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Pope Francis: God did not send his Son to ‘crush the wicked,’ but to call them to conversion

September 07, 2016

Continuing with weekly series of addresses on mercy, Pope Francis devoted his September 7 general audience to the conversation between Christ and the disciples of St. John the Baptist (Mt. 11:2-6).

“In our Gospel passage this morning, John the Baptist sends his disciples to ask Jesus if he is the Messiah, since Jesus’ ministry was not what John anticipated; it did not correspond to his expectation of God’s justice,” the Pope told the crowd in St. Peter’s Square, according to the official English-language synthesis of his remarks.

“Jesus responds by telling the disciples to report what they see and hear: the blind see, the lame walk, lepers are cleansed, the deaf hear, the dead are raised, and the Gospel is proclaimed to the poor,” Pope Francis continued. “Jesus shows himself to be the instrument of God’s mercy; he manifests God’s justice by bringing his consolation and salvation to all.”

The Pope added:

God did not send his Son to punish sinners and crush the wicked. Rather he came to invite them to conversion, so that they too could turn back to God.Jesus then says to John’s disciples: “Blessed is he who takes no offense at me” (Mt 11:6), who does not see in me any obstacle.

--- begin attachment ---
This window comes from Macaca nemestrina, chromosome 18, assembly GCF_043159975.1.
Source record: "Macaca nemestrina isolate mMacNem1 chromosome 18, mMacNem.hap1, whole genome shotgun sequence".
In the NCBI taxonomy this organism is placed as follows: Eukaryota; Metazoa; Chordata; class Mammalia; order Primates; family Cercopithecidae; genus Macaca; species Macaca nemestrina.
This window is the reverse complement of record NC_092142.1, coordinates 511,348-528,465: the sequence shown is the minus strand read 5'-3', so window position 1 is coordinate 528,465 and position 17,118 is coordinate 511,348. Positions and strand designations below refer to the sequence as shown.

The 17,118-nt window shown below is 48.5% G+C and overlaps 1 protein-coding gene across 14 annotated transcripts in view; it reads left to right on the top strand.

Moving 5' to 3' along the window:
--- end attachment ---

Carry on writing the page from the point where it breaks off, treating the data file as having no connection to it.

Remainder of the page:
This happens when we have a false image of the Messiah, when we construct our own image of God, which prevents us from experiencing his real presence among us. Every time we reduce him to our ideas and whims, use his name to justify our interests, seek him only in times of difficulty, then we also lose sight of the fact that faith calls us beyond ourselves to be his missionaries in the world.

Let us renew our commitment to remove every obstacle that prevents us from experiencing the merciful works of our Father, and let us ask him for an ever deeper faith so that we may be signs and instruments of his mercy.

 
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  • Posted by: Jason C. - Sep. 07, 2016 12:48 PM ET USA

    Amen. But showing mercy is hard. From the perspective of "the wicked", mercy sounds the same as crushing them: whether you're "crushing" them by expressly stating that they're wrong and in need of conversion, or merely implying it by offering Christ's mercy, it's all based on the assumption that their position is a sinful one.